Steeped and stirred
We were young twenty-somethings, just settled in a new apartment when a large, unexpected, box arrived—a gift from my now-husband’s grandparents. They had recently visited Ireland, the country they emigrated from years before. While there, they purchased and shipped the gift—an Irish tea set with a delicate shamrock pattern.
To say we were delighted and surprised would be an understatement. We were, at the time, living together, unmarried, with no nuptials planned any time soon.
It was, it seemed, a blessing of sorts.
Was it a sign they had faith in our union? Perhaps—though its first service would be steeped in panic.
It was soon after receiving the box that we received word that “Big Nan” was coming from Queens, New York, to visit my husband’s parents. Barely 5'3", Nan was a petite woman, her Irish brogue as sweet as the tea we would sip from the cups they sent.
Upon hearing the news they were visiting, I suggested we invite Nan for tea.
Yes, my husband agreed, promising to call his mother to arrange a date. But there was no rush, he said, Nan would be visiting for at least a week—there was plenty of time to make plans.
But was there?
Just a day into her visit, late in the afternoon, the phone rang. “Nan and I want to stop by for a visit,” my mother-in-law said.
I was nearly speechless.
Ten minutes earlier their heir jumped into the passenger seat of his buddy’s blue and white 1970s AMC Javelin and took off down the road. There were no cell phones—he was gone and there was no way to bring him back.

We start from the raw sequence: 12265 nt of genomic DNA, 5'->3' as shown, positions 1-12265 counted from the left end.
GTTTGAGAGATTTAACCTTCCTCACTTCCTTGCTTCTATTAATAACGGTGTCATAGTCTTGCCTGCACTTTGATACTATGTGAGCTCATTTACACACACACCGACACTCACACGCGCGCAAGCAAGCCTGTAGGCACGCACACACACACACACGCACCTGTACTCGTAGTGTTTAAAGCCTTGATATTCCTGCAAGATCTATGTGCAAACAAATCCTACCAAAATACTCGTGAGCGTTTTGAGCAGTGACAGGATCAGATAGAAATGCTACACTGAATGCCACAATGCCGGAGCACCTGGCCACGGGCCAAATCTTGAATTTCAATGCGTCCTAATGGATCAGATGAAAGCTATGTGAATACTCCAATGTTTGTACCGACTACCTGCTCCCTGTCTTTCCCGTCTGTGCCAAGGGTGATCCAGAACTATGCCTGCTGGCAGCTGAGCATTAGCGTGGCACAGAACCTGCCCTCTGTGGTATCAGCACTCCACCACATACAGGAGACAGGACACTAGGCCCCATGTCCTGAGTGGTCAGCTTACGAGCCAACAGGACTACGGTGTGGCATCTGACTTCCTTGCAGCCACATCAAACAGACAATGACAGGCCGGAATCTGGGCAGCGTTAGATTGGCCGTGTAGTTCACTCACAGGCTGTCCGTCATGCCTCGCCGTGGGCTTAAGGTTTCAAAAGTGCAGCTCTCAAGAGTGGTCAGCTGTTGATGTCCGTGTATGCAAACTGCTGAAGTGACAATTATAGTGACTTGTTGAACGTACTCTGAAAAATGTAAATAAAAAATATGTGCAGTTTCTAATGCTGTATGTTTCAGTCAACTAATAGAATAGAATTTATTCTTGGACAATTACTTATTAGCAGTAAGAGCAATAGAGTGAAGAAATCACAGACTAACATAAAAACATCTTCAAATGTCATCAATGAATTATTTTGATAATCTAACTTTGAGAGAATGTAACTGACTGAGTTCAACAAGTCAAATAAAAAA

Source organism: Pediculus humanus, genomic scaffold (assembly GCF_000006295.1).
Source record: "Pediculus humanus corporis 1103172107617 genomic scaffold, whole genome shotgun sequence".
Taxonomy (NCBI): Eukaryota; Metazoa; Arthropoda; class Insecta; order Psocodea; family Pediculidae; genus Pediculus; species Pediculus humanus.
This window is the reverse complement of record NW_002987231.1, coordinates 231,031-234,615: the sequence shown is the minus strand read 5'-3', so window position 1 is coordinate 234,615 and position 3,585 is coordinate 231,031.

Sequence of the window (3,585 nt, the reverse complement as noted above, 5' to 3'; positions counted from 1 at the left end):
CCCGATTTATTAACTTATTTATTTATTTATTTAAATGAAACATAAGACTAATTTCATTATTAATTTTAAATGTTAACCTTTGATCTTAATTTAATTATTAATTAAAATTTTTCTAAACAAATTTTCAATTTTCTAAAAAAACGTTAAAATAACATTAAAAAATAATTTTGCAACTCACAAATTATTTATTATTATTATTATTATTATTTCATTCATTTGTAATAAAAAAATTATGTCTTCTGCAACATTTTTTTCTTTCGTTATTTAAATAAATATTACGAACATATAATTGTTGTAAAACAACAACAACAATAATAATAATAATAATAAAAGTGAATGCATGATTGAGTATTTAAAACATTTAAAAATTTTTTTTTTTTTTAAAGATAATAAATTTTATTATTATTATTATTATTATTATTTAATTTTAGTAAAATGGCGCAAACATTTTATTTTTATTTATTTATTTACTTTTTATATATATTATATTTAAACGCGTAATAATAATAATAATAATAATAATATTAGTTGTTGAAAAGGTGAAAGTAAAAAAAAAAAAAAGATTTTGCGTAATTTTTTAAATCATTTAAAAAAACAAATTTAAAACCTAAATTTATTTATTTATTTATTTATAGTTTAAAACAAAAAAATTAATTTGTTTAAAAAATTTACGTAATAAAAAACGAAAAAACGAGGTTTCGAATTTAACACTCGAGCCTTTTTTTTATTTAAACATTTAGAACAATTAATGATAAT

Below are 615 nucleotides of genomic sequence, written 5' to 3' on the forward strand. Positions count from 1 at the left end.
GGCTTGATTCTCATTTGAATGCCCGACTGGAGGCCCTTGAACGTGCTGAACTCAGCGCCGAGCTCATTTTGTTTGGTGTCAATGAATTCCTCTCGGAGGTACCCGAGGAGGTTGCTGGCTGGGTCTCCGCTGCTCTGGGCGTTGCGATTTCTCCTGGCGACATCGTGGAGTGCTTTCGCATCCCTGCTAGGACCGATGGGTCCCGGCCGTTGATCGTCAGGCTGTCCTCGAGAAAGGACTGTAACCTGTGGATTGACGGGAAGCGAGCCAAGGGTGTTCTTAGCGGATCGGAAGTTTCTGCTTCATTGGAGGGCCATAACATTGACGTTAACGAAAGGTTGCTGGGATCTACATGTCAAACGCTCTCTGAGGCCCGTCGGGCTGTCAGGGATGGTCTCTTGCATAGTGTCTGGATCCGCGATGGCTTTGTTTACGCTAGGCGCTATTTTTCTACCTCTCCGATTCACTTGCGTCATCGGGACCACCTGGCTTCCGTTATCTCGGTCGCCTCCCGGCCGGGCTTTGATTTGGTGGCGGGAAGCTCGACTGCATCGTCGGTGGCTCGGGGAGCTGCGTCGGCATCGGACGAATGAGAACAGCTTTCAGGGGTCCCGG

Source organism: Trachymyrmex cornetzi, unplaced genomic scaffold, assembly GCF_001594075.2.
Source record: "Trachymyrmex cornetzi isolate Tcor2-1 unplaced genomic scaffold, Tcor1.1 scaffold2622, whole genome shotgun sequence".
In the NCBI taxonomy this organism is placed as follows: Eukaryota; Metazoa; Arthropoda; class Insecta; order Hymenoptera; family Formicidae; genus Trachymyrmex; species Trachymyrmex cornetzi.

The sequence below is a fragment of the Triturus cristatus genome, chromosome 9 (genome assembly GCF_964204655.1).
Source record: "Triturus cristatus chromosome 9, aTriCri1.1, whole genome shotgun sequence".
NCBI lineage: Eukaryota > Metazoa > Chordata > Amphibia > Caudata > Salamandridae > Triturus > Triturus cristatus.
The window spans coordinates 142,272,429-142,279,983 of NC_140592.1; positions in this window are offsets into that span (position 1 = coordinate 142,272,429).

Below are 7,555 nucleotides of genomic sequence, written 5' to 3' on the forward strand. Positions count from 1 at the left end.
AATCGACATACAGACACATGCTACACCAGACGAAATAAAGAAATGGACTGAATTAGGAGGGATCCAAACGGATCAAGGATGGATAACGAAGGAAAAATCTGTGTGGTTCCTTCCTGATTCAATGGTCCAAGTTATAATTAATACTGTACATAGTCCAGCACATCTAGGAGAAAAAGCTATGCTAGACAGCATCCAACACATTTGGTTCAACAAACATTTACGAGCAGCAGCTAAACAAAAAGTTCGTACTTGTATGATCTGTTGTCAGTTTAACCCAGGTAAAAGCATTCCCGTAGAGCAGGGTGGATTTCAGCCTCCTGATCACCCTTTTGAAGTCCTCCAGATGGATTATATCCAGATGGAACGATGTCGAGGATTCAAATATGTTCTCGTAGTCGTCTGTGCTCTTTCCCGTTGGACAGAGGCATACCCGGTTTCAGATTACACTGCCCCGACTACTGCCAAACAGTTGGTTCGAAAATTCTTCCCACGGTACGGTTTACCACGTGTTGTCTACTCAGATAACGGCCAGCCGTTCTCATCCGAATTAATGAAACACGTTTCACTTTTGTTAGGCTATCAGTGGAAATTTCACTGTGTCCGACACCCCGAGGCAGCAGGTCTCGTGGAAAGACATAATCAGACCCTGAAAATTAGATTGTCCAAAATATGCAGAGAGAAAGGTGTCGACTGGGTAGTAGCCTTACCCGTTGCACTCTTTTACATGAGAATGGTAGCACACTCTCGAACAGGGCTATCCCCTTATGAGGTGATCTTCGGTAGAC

My in-laws were coming and I was going to have to serve tea.
With a 20-minute window to tidy the apartment and pull things together, I gathered scattered clothes and books and tucked, dusted, and wiped what I could—all the while wondering, what will I serve with tea?
After scanning the cupboard, desperate for an idea, I settled on apple crisp. I turned on the oven, peeled half a dozen apples, spread them in a baking dish, and topped them with a mixture of butter, flour, sugar, oats, and a dash of cinnamon.
By the time they arrived, the table was set, the crisp was crisping, and I’d nearly caught my breath.
We sat at the table and I poured tea, served the apple crisp, took a deep breath—and let out a gasp. Sweet, petite Nan was eating her apple crisp with one of the small-scale souvenir spoons I had laid out for stirring our tea.
In my haste, I forgot to set out forks and they were far too polite to say so.
Oh, I blushed and apologized and fumbled for the missing utensils—and felt as though I’d faint.
But then we laughed, and they gushed over the crisp, the tea, the apartment, and how nice it was to visit.
And it was. It was a visit steeped in humor, stirred with kindness.
This is just one story of guests, dinners, and cooking mishaps I've had. How about you?
Exploring the art and writing of short story memoir